I‘ve had a personal weather station for about four years. Living on a small island with microclimates, where the weather doesn’t quite match that of any of the nearby places served by Environment Canada (shown as red dots above), I wanted to be able to more accurately predict the local weather before heading out. I’ve learned a lot.
I started by tracking historical average temperatures for the four nearby Environment Canada stations, back as far as the records went. I had to adjust for the fact some of the stations were moved from time to time. More significantly, I realized that most weather records use the median of the high and low temperatures for the day as the ‘average’. But in some places that’s quite different from the hourly average temperature for the day. In Squamish, for example, overnight temps are flat while daytime highs briefly spike, so average hourly temperature (over time) is nearly 0.5ºC lower than the median. In Nanaimo highs tend to be flatter than overnight lows, so its average hourly temperature is nearly 1.0ºC higher than the median. In fact, using the hourly instead of median data, it turns out Nanaimo is (by a tiny bit) the hottest ‘average’ place in Canada!
I’d like to thank Matthew Darwin at weatherstats.ca for compiling the hourly data in downloadable format, and hence making Environment Canada’s data far more useful. His up-to-the-moment website is also awesome.
What I then did is to compute daily average curves (temperatures, rainfall, wind) for the four stations. I superimposed my four years of Quarry Park data (my area of Nexwlélexwm/Bowen Island, on the side of a hill inland and 300m above sea level on the southwest side, shown by the purple dot above) on this data and ran a regression analysis. That allowed me to backwards-estimate 1991-2016 data for my station, to give me a rough estimate of the 30-year trend (click for a larger version to see details):
For all stations, it seems 2015-16 was the warmest year on record (even looking at Vancouver data that goes back to 1937, nearly a century). As you can see:
- Bowen’s temperature is on average slightly (0.15ºC) cooler than Sechelt’s, considerably (0.78ºC) cooler than Vancouver airport’s, and modestly (0.48ºC) warmer than Squamish’s. But there are significant seasonal trends and significant diurnal trends that complicate the calculation.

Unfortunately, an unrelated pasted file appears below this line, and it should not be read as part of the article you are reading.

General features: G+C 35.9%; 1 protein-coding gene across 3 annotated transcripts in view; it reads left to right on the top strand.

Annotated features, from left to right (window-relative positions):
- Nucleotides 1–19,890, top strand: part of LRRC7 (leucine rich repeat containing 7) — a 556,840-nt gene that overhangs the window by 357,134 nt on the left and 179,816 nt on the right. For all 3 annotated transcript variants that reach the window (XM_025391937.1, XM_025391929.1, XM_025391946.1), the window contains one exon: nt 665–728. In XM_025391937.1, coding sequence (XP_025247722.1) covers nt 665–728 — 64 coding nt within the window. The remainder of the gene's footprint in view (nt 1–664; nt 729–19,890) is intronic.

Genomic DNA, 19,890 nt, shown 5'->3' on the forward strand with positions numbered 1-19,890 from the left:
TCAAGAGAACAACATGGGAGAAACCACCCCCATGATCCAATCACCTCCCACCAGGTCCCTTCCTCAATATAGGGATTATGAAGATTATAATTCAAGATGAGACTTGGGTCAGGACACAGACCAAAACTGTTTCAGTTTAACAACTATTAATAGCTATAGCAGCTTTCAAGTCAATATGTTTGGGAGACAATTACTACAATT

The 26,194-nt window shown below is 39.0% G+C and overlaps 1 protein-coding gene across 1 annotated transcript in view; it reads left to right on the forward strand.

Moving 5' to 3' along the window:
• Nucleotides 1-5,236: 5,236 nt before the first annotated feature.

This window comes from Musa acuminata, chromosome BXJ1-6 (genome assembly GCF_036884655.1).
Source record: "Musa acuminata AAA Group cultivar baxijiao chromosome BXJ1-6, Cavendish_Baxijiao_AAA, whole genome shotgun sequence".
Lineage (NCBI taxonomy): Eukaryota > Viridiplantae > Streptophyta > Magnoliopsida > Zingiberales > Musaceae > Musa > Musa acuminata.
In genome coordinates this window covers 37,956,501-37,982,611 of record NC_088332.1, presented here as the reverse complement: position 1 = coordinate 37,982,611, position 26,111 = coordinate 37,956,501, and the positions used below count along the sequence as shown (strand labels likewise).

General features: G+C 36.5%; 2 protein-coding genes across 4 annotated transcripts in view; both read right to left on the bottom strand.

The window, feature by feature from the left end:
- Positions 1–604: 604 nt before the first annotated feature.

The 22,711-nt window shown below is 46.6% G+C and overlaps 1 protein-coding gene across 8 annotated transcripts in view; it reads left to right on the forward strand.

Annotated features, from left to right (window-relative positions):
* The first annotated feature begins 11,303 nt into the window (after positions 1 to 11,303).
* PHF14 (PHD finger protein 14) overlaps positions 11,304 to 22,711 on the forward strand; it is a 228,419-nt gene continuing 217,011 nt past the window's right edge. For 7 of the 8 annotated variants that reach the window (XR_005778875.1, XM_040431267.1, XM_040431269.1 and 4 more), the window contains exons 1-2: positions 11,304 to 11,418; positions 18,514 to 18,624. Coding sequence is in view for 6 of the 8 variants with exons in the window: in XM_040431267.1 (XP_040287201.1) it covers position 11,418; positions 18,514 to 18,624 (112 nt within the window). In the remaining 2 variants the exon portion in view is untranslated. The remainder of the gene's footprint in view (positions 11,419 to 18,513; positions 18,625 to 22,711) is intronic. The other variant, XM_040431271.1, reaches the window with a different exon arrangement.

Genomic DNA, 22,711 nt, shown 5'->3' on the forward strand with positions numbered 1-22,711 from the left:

- Friends who have weather stations elsewhere on the Island report that their data is much closer to Sechelt’s than mine, due to my greater altitude and distance from the sea.
- Global warming is hardly in evidence in Vancouver (0.2ºC increase over the last 30 years versus 0.8ºC increase on earth’s land areas overall); see the dotted trendlines above. But in Squamish the increase over 30 years is 0.7ºC, and in some places in the north of the province it’s well over 2.0ºC.
The average hourly temperature in 2020 at my station was 9.77ºC, slightly below the recent average here of 9.90ºC. Spring and fall average high and low temperatures here are 13ºC and 7ºC. Midwinter average hourly temperature here is 2.5ºC with average high and low 5ºC and 0ºC. Midsummer average hourly temperature here is 20ºC with average high and low 25ºC and 15ºC. The coldest time of day is 6am, and the warmest is 3pm.
Historically, the coldest month in our area has been December, with January only slightly warmer. But in each of the last 3 years (and also forecast for 2021) February has been the coldest month. It’s not clear if this is a short-term or long-term trend.
Precipitation-wise, our island, like West Vancouver, averages about 2,000mm of rain per year, a little less than Squamish and twice as much as Vancouver, Nanaimo or Sechelt. 60% of that falls in the rainy season (Oct-Jan), and only 10% in the dry season (May-Aug). With all that precipitation, snowfall is hugely variable here, with none at all some years (notably the Olympics 2009-10 winter), and a Squamish-level 200cm during the terrible 2016-17 winter (Vancouver had 70cm that winter), with snow on the ground here that winter lasting 76 days. “Average” snowfall is probably about 50cm (average of 20 days with snow on the ground, compared to 15 days in West Vancouver and only 3 days for Vancouver). The island’s shorefront homes, moderated by the sea and at a lower altitude, probably get only half the snow that we get here up on the hill.